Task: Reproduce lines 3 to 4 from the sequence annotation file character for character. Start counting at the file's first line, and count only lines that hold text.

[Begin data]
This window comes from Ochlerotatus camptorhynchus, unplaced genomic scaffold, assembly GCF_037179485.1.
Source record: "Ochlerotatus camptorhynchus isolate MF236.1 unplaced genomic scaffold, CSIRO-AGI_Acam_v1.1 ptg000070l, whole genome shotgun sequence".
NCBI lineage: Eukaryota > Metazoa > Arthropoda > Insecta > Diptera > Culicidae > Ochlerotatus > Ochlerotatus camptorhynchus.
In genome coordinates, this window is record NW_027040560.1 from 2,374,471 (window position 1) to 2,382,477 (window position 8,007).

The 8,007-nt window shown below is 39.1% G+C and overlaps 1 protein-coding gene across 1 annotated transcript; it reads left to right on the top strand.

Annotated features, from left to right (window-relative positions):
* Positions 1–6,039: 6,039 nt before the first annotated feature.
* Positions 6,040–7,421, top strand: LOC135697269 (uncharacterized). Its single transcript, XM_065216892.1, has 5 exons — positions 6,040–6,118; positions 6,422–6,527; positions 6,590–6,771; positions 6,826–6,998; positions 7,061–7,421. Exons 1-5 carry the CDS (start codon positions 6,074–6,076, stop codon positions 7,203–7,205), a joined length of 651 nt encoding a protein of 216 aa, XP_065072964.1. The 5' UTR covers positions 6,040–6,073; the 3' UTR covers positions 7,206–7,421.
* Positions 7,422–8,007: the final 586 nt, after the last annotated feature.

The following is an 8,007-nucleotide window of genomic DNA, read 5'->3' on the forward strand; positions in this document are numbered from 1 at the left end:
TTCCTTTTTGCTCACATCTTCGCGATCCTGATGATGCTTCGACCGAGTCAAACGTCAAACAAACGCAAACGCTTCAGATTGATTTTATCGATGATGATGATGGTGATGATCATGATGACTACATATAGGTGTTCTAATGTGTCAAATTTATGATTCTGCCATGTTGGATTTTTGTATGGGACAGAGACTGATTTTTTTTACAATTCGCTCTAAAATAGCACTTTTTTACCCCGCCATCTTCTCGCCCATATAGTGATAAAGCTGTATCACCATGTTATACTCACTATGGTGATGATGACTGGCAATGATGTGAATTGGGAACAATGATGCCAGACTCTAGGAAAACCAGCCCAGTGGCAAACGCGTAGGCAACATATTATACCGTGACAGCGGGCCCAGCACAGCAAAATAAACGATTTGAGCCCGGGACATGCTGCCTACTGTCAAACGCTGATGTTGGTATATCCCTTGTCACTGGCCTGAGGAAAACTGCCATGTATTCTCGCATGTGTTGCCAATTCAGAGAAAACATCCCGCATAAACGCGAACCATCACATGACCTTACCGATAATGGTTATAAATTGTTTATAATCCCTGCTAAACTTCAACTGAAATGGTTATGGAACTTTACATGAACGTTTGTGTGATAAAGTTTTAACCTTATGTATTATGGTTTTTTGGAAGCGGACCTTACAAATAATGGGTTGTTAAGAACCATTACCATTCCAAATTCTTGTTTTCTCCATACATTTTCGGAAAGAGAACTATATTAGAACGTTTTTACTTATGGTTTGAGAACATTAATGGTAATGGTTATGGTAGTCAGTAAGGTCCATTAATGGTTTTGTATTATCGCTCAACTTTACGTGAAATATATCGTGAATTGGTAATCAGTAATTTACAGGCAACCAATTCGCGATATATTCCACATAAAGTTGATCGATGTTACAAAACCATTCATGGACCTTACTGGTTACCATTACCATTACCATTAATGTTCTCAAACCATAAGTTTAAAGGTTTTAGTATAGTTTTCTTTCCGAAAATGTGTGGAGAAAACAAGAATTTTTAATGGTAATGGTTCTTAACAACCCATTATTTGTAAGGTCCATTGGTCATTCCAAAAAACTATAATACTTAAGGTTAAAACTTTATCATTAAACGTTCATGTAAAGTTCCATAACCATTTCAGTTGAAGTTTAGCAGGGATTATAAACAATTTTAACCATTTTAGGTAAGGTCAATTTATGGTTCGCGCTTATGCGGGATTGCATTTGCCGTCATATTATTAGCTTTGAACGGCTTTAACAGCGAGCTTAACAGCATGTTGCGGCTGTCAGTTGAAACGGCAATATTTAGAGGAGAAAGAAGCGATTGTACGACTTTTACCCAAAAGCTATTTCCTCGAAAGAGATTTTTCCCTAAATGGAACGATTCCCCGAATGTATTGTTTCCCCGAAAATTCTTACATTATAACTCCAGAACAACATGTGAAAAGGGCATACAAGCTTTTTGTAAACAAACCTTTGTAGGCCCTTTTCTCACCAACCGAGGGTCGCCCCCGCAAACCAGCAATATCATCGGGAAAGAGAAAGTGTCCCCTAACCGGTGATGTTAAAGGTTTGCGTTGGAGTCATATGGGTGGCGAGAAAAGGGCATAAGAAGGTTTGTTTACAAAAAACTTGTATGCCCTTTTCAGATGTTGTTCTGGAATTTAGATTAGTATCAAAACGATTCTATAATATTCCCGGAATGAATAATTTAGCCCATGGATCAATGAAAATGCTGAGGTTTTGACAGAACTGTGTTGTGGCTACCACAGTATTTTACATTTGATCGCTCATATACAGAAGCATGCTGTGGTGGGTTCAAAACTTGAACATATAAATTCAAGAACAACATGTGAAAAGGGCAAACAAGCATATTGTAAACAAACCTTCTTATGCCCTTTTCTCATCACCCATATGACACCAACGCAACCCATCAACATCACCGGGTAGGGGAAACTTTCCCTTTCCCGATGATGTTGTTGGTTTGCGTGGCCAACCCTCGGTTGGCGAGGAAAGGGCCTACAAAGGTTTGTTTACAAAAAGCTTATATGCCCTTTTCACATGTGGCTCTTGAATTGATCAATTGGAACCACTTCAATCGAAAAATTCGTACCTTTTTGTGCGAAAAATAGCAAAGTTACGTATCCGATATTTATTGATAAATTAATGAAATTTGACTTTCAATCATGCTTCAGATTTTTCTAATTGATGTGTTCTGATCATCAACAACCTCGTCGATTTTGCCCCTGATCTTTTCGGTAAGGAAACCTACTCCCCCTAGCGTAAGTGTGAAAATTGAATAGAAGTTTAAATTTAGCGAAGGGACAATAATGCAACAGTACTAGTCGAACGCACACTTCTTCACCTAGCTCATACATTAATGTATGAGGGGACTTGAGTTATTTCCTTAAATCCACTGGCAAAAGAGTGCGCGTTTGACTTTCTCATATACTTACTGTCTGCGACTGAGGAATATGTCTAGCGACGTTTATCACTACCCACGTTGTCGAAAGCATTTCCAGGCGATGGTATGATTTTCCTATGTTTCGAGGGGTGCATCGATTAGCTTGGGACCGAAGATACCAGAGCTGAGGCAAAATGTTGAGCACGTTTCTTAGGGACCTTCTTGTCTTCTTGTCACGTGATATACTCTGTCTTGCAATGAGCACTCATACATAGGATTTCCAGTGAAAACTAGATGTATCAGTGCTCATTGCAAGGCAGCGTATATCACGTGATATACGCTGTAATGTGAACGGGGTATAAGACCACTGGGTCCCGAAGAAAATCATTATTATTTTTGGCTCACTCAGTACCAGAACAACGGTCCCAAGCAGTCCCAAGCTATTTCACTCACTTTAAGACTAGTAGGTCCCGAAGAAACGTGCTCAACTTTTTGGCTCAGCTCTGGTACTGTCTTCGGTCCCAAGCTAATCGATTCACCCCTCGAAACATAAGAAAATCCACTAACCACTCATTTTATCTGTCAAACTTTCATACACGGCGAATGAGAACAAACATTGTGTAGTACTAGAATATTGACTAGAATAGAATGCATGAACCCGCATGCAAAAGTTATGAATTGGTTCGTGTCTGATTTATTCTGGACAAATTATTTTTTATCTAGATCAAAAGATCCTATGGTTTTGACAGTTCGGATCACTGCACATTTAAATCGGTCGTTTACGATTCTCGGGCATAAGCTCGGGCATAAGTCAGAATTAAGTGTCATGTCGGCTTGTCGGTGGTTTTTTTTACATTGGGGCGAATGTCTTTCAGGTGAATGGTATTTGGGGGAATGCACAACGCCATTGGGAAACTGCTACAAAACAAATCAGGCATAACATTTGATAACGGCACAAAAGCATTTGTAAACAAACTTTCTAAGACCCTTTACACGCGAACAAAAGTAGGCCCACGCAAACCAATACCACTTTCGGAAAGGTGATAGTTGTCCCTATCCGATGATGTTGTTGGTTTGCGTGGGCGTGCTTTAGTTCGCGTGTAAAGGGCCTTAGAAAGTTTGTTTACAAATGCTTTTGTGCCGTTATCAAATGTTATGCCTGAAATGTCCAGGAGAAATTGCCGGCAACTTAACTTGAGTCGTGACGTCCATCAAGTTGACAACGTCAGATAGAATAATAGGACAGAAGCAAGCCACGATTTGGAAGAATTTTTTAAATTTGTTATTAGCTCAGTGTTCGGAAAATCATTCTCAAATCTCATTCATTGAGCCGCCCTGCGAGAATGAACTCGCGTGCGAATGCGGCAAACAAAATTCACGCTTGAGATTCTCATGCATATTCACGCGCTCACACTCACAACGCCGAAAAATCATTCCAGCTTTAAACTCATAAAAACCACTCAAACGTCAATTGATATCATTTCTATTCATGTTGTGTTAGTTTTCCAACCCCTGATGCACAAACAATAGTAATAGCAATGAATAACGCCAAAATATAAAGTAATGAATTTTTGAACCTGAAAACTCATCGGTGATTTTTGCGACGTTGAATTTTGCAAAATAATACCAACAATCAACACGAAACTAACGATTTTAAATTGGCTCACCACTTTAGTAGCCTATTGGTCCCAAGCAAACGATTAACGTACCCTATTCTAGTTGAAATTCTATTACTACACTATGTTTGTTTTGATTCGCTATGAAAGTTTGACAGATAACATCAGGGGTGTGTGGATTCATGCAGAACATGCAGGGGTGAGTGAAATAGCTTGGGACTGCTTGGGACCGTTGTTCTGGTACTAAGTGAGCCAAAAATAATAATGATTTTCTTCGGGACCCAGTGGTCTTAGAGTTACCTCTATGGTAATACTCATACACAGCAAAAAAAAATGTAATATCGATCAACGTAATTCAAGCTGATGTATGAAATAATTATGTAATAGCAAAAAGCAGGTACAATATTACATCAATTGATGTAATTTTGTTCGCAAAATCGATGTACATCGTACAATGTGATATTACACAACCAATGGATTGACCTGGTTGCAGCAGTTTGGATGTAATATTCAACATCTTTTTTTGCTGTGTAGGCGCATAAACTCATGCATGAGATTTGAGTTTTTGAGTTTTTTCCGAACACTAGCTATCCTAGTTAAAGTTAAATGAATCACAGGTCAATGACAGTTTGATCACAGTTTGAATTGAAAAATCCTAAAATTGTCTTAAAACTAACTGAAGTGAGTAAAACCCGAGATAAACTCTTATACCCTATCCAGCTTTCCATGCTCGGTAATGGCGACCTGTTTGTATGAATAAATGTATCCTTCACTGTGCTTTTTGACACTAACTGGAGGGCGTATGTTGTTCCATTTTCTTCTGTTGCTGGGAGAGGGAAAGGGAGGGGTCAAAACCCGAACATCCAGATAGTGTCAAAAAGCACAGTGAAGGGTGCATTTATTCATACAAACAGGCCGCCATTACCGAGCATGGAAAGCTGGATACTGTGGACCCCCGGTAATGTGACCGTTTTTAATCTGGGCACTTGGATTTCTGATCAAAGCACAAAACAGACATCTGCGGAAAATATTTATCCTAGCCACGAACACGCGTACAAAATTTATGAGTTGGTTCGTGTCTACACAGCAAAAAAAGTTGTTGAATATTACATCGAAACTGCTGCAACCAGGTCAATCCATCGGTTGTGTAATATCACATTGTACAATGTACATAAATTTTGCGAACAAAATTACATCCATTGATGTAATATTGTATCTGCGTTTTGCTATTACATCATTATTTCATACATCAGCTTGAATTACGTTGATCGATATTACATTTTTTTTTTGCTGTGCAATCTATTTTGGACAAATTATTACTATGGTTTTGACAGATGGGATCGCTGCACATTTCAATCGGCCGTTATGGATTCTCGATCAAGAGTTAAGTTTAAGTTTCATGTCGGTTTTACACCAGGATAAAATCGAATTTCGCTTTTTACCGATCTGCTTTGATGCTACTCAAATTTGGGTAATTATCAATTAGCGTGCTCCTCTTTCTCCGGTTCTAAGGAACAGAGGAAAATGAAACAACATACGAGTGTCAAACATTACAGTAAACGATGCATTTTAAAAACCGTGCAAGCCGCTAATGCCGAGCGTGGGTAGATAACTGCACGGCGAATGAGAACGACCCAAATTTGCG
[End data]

NCBI lineage: Eukaryota > Metazoa > Arthropoda > Insecta > Diptera > Culicidae > Ochlerotatus > Ochlerotatus camptorhynchus.
In genome coordinates, this window is record NW_027040560.1 from 2,374,471 (window position 1) to 2,382,477 (window position 8,007).